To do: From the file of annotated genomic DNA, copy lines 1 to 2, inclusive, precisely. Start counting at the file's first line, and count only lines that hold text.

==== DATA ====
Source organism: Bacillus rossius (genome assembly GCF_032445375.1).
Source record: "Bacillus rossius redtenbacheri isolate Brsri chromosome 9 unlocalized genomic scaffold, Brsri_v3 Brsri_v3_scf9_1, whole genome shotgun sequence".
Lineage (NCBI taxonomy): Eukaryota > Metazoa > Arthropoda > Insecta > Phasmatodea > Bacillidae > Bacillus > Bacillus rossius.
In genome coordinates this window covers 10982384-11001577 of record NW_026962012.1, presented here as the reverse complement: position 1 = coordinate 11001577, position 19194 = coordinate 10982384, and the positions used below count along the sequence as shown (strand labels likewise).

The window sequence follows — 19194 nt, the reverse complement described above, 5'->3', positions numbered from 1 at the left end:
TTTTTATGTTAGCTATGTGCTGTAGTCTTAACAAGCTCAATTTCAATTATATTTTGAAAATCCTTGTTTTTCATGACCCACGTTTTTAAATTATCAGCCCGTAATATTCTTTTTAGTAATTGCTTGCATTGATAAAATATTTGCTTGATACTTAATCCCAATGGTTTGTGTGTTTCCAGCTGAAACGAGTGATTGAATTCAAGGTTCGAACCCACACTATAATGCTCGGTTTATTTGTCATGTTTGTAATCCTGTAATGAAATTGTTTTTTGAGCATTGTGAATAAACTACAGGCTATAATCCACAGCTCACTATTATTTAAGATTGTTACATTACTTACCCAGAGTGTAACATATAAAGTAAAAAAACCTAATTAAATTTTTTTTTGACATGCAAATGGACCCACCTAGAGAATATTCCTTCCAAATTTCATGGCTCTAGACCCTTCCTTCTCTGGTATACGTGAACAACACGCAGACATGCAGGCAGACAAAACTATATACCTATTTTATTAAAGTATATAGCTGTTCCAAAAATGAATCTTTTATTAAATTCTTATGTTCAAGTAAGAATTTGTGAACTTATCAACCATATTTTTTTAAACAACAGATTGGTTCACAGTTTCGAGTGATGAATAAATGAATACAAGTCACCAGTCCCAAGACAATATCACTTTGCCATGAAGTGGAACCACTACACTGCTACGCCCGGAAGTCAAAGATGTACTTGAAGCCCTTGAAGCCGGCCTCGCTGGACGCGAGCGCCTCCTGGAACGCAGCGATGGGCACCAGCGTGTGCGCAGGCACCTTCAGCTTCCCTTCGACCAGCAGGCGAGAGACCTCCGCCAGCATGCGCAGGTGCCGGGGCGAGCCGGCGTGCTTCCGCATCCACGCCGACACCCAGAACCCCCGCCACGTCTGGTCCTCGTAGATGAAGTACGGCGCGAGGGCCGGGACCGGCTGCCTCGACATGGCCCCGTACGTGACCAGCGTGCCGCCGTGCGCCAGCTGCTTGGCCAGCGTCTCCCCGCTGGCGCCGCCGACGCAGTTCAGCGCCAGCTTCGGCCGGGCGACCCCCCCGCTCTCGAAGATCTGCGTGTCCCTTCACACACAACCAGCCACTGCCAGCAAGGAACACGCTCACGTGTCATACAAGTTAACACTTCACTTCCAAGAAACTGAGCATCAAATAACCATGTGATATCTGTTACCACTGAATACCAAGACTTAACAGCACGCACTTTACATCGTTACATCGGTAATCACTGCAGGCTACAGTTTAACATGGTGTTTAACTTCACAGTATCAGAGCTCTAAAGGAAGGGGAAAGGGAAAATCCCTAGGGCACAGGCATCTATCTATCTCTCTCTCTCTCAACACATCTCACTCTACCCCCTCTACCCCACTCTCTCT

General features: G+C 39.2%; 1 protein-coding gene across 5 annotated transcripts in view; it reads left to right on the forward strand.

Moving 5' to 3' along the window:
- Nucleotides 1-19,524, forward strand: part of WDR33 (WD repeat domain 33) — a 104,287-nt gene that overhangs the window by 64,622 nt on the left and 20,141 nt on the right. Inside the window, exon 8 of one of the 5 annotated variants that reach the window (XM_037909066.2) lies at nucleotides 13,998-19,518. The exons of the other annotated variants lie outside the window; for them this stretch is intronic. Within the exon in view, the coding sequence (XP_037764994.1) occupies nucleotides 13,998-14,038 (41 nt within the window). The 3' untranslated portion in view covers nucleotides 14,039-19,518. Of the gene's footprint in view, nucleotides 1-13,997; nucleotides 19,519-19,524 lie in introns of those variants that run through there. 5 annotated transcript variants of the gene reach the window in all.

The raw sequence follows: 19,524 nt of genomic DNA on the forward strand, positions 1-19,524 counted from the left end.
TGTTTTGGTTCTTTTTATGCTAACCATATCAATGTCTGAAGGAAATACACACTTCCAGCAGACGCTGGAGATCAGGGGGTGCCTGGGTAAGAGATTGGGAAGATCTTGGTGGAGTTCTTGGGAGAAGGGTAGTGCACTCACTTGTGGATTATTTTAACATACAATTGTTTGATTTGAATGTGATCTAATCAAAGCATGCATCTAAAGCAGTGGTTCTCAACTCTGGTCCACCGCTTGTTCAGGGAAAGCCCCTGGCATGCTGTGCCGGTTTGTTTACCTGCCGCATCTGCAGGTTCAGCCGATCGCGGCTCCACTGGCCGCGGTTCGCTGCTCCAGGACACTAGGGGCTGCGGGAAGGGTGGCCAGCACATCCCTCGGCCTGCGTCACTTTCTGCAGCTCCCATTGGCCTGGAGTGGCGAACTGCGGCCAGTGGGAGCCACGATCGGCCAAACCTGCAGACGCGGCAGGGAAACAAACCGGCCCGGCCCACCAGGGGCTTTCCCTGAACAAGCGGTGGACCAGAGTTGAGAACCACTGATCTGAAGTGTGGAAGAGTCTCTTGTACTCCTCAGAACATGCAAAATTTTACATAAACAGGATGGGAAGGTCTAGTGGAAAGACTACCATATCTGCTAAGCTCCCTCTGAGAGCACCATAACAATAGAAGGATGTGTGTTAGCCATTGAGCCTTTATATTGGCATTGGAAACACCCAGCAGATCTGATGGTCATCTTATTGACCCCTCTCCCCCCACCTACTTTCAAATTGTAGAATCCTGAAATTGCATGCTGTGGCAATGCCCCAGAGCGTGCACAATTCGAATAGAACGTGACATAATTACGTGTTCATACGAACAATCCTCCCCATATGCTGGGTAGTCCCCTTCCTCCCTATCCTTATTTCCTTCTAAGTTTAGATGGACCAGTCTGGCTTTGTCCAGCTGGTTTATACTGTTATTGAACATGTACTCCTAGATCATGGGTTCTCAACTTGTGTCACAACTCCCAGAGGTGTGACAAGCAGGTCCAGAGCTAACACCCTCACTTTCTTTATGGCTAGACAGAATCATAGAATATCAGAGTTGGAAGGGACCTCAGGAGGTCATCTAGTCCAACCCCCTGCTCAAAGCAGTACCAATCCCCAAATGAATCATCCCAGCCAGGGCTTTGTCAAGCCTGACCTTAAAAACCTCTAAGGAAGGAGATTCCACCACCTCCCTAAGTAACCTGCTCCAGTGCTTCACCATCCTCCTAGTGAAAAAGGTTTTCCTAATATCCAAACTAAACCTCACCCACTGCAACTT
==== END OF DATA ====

Source organism: Bacillus rossius (genome assembly GCF_032445375.1).
Source record: "Bacillus rossius redtenbacheri isolate Brsri chromosome 9 unlocalized genomic scaffold, Brsri_v3 Brsri_v3_scf9_1, whole genome shotgun sequence".